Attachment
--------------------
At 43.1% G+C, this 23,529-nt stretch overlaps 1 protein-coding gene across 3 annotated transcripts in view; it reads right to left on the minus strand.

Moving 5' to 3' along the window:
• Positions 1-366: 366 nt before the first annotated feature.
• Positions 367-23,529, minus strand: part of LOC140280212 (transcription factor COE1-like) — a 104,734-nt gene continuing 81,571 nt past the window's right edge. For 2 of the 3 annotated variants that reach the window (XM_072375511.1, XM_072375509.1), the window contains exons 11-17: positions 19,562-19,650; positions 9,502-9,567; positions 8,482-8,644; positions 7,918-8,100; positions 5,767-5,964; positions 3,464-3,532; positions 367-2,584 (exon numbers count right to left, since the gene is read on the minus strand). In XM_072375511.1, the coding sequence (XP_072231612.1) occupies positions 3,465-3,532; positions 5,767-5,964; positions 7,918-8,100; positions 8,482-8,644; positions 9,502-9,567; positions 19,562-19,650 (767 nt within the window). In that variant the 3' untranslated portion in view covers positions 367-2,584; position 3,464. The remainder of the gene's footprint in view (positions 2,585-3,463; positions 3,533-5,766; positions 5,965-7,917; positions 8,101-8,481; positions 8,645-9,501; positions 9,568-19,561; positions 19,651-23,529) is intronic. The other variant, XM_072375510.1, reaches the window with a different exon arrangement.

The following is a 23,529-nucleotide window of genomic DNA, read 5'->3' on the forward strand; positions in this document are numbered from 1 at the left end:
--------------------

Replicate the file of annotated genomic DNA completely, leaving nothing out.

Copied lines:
At 43.1% G+C, this 23,529-nt stretch overlaps 1 protein-coding gene across 3 annotated transcripts in view; it reads right to left on the minus strand.

Moving 5' to 3' along the window:
• Positions 1-366: 366 nt before the first annotated feature.
• Positions 367-23,529, minus strand: part of LOC140280212 (transcription factor COE1-like) — a 104,734-nt gene continuing 81,571 nt past the window's right edge. For 2 of the 3 annotated variants that reach the window (XM_072375511.1, XM_072375509.1), the window contains exons 11-17: positions 19,562-19,650; positions 9,502-9,567; positions 8,482-8,644; positions 7,918-8,100; positions 5,767-5,964; positions 3,464-3,532; positions 367-2,584 (exon numbers count right to left, since the gene is read on the minus strand). In XM_072375511.1, the coding sequence (XP_072231612.1) occupies positions 3,465-3,532; positions 5,767-5,964; positions 7,918-8,100; positions 8,482-8,644; positions 9,502-9,567; positions 19,562-19,650 (767 nt within the window). In that variant the 3' untranslated portion in view covers positions 367-2,584; position 3,464. The remainder of the gene's footprint in view (positions 2,585-3,463; positions 3,533-5,766; positions 5,965-7,917; positions 8,101-8,481; positions 8,645-9,501; positions 9,568-19,561; positions 19,651-23,529) is intronic. The other variant, XM_072375510.1, reaches the window with a different exon arrangement.

The following is a 23,529-nucleotide window of genomic DNA, read 5'->3' on the forward strand; positions in this document are numbered from 1 at the left end: